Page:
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Title: Buddhist Bubblegum: Esoteric Buddhism in the Creative Process of Arthur Russell
Authors: Marble, Matthew Elliott
Advisors: Trueman, Daniel
Tymoczko, Dmitri
Contributors: Music Department
Keywords: Arthur Russell
Creative Process
Downtown Scene
Matrical Thought
Subjects: Music
Issue Date: 2016
Publisher: Princeton, NJ : Princeton University
Abstract: Buddhist Bubblegum is a study on the role of esoteric Buddhism in the creative process of singer, cellist, composer, and producer, Arthur Russell (1951-1992). Largely ignored during his lifetime, Russell’s work has aroused mass interest in the 21st century. Tim Lawrence’s biography (Hold On to Your Dreams) and Matt Wolff’s documentary (Wild Combination) offer significant and well-researched insight into the artist’s life and work. Little attention, however, has been given to Russell’s actual compositions and musical notations, while his creative process is often reduced to allusion and mystery. After spending several years with the scores and notebooks in Russell’s archive, as well as interviewing many of his friends and collaborators, I discovered a large body of work strategically guided by Vajrayana Buddhism. From his teenage years on a Buddhist commune until his last performances in New York, Russell sought to directly apply Vajrayana techniques--mantra, meditation, visualization, sadhana rituals--to his music, which he called “Buddhist bubblegum.” The initial chapters outline the esoteric spiritual influences that guided Russell’s music. I explore his life-long practice of Shingon Buddhism, his later engagement with Tibetan Buddhism, his study of traditional North Indian music, as well as his use of numerology and astrology. The next chapters explore Russell’s early scores and the maturation of his compositional style. This development culminates with Russell’s largest work, Instrumentals, which was inspired by his Buddhist teacher. This leads us into an in-depth look at the making of Instrumentals, where we outline the unique “matrix” system of composition that Russell devised to compose the work. Next we see how Russell’s “matrix” system continued to inform his later works--his “mutant disco” opus, 24>24 Music, his orchestral collaboration with Robert Wilson, Tower of Meaning, and his work with the Singing Tractors. Finally, we explore the unique conceptual process which Russell used in composing his final full-length work, World of Echo. Buddhist Bubblegum outlines the creative process of an American artist whose unprecedentedly cross-genre work uniquely fused spiritual and musical disciplines.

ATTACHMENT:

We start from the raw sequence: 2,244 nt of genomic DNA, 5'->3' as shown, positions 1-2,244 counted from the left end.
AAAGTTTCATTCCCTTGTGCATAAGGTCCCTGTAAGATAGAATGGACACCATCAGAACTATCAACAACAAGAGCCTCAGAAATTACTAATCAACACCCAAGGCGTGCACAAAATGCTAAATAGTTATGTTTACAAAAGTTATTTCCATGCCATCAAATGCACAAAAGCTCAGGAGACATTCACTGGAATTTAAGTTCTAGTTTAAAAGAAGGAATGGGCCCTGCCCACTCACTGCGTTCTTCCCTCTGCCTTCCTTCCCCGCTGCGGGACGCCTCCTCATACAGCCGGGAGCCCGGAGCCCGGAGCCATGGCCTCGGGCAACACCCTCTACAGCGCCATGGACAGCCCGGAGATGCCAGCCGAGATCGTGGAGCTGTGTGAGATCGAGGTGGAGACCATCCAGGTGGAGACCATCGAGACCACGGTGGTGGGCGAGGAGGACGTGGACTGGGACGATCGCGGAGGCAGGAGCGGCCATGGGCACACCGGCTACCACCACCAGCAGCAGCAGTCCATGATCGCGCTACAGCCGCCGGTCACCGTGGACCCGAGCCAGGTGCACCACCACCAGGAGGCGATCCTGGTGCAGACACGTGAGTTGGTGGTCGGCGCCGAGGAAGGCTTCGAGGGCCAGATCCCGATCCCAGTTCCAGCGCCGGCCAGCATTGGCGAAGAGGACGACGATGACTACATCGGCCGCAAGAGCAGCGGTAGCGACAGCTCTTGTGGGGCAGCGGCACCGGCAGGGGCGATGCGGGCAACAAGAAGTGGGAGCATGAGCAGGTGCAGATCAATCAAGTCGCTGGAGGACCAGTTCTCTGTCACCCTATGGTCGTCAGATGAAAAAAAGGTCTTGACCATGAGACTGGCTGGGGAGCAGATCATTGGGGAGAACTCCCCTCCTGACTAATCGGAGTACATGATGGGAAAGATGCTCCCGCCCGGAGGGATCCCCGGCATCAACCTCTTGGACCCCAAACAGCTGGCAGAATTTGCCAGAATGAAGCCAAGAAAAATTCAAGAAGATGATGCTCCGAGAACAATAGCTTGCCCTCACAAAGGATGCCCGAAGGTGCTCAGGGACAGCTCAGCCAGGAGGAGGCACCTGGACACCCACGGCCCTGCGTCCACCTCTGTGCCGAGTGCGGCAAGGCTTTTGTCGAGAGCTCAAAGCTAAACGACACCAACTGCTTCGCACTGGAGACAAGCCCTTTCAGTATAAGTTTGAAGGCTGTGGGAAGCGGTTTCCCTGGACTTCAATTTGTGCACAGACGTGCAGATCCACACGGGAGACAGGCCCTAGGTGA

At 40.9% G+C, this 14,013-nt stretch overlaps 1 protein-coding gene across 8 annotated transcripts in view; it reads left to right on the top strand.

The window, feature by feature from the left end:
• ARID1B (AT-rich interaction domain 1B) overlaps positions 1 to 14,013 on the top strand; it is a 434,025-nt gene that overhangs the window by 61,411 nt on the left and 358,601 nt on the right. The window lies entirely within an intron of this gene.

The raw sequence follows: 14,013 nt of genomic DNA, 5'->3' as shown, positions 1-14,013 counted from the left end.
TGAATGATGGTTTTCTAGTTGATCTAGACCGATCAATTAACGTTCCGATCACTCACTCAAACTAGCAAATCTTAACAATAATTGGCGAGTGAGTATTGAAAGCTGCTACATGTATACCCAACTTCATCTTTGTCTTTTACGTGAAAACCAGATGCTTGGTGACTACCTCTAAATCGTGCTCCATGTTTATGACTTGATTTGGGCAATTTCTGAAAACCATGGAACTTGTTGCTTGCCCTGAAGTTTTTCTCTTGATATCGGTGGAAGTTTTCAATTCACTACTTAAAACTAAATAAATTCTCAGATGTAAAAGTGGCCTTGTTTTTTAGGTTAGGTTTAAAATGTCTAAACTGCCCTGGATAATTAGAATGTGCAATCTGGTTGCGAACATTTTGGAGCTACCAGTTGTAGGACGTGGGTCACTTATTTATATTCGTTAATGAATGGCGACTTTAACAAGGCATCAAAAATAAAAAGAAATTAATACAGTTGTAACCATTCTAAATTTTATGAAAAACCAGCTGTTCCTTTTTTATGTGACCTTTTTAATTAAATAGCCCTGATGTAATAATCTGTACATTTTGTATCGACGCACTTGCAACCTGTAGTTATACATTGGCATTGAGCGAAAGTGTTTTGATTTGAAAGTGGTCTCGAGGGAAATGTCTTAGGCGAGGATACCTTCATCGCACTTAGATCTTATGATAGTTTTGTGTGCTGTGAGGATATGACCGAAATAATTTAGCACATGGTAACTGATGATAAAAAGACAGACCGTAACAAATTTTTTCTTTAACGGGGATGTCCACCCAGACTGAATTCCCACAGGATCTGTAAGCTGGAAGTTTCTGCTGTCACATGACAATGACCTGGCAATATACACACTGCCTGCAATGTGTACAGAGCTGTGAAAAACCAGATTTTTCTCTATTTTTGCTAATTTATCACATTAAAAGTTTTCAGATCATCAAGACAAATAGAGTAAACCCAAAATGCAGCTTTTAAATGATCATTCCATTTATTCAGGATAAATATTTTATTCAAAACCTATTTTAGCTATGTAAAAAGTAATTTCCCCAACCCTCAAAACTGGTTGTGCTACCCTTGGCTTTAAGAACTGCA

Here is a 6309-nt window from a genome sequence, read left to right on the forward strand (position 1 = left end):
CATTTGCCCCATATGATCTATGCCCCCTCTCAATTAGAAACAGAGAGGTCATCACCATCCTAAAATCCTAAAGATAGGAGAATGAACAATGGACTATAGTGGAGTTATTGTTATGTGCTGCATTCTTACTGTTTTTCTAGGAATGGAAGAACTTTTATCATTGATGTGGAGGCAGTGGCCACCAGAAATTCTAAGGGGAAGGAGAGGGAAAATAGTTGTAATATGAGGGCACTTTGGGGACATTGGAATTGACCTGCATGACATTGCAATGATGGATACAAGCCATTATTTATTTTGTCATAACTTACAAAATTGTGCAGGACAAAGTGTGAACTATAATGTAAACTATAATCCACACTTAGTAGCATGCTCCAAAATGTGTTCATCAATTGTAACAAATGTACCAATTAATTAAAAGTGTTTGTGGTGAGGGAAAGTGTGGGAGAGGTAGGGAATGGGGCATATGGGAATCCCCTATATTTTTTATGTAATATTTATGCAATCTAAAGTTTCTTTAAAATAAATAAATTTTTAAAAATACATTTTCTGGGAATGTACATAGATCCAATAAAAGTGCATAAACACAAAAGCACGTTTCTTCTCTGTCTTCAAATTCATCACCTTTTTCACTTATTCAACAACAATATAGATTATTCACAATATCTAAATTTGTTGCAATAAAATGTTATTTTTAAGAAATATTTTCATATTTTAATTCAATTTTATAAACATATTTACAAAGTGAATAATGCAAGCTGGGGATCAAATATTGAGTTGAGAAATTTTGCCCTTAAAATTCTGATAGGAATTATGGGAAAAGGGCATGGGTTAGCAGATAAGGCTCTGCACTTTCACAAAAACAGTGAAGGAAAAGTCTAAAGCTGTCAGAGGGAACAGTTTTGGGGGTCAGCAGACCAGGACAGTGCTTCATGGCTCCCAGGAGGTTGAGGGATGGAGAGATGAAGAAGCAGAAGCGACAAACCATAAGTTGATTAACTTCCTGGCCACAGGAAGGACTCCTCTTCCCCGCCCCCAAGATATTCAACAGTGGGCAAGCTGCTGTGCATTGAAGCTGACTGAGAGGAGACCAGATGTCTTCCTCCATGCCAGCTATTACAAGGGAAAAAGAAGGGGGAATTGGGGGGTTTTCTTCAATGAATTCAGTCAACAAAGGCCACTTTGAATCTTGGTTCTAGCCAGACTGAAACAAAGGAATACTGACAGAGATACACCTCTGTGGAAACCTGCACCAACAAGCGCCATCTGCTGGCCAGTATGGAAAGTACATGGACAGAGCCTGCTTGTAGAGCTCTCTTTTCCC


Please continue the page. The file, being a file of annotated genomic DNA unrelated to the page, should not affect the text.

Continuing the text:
Alternate format: The Mudd Manuscript Library retains one bound copy of each dissertation. Search for these copies in the library's main catalog:
Type of Material: Academic dissertations (Ph.D.)
Language: en
Appears in Collections:Music

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